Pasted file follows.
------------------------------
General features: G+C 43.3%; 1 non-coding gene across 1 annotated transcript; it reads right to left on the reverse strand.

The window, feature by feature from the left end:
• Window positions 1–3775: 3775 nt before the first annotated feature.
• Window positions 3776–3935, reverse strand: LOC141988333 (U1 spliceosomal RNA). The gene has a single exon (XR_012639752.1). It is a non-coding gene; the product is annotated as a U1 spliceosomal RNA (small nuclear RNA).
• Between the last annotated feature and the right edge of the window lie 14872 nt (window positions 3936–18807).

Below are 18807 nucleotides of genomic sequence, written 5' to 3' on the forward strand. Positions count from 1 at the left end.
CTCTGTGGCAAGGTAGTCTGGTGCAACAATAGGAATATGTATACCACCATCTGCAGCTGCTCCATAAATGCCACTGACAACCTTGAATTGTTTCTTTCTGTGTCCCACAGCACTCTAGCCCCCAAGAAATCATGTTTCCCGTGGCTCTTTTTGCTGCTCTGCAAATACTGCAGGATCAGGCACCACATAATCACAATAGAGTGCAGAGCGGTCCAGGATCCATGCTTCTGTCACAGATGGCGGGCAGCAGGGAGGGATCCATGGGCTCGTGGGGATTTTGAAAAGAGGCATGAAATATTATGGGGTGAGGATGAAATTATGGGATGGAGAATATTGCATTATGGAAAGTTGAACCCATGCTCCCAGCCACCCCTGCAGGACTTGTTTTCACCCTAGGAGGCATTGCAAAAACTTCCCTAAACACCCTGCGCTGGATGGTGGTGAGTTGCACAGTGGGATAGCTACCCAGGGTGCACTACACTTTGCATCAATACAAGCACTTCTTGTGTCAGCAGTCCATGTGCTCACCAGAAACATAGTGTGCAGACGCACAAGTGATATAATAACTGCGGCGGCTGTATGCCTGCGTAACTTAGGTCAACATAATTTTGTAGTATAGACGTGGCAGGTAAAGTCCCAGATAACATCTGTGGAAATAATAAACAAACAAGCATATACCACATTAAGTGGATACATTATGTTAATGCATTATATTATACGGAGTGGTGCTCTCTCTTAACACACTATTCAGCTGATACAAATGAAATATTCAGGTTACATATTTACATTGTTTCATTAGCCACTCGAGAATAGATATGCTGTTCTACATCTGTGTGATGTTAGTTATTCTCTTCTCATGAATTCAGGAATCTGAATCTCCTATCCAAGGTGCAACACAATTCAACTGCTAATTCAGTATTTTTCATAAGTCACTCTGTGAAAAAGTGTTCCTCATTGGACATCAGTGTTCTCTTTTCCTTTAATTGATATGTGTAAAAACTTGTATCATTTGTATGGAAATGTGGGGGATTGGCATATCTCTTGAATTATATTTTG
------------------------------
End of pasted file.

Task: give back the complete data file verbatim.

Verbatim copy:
General features: G+C 43.3%; 1 non-coding gene across 1 annotated transcript; it reads right to left on the reverse strand.

The window, feature by feature from the left end:
• Window positions 1–3775: 3775 nt before the first annotated feature.
• Window positions 3776–3935, reverse strand: LOC141988333 (U1 spliceosomal RNA). The gene has a single exon (XR_012639752.1). It is a non-coding gene; the product is annotated as a U1 spliceosomal RNA (small nuclear RNA).
• Between the last annotated feature and the right edge of the window lie 14872 nt (window positions 3936–18807).

Below are 18807 nucleotides of genomic sequence, written 5' to 3' on the forward strand. Positions count from 1 at the left end.
CTCTGTGGCAAGGTAGTCTGGTGCAACAATAGGAATATGTATACCACCATCTGCAGCTGCTCCATAAATGCCACTGACAACCTTGAATTGTTTCTTTCTGTGTCCCACAGCACTCTAGCCCCCAAGAAATCATGTTTCCCGTGGCTCTTTTTGCTGCTCTGCAAATACTGCAGGATCAGGCACCACATAATCACAATAGAGTGCAGAGCGGTCCAGGATCCATGCTTCTGTCACAGATGGCGGGCAGCAGGGAGGGATCCATGGGCTCGTGGGGATTTTGAAAAGAGGCATGAAATATTATGGGGTGAGGATGAAATTATGGGATGGAGAATATTGCATTATGGAAAGTTGAACCCATGCTCCCAGCCACCCCTGCAGGACTTGTTTTCACCCTAGGAGGCATTGCAAAAACTTCCCTAAACACCCTGCGCTGGATGGTGGTGAGTTGCACAGTGGGATAGCTACCCAGGGTGCACTACACTTTGCATCAATACAAGCACTTCTTGTGTCAGCAGTCCATGTGCTCACCAGAAACATAGTGTGCAGACGCACAAGTGATATAATAACTGCGGCGGCTGTATGCCTGCGTAACTTAGGTCAACATAATTTTGTAGTATAGACGTGGCAGGTAAAGTCCCAGATAACATCTGTGGAAATAATAAACAAACAAGCATATACCACATTAAGTGGATACATTATGTTAATGCATTATATTATACGGAGTGGTGCTCTCTCTTAACACACTATTCAGCTGATACAAATGAAATATTCAGGTTACATATTTACATTGTTTCATTAGCCACTCGAGAATAGATATGCTGTTCTACATCTGTGTGATGTTAGTTATTCTCTTCTCATGAATTCAGGAATCTGAATCTCCTATCCAAGGTGCAACACAATTCAACTGCTAATTCAGTATTTTTCATAAGTCACTCTGTGAAAAAGTGTTCCTCATTGGACATCAGTGTTCTCTTTTCCTTTAATTGATATGTGTAAAAACTTGTATCATTTGTATGGAAATGTGGGGGATTGGCATATCTCTTGAATTATATTTTG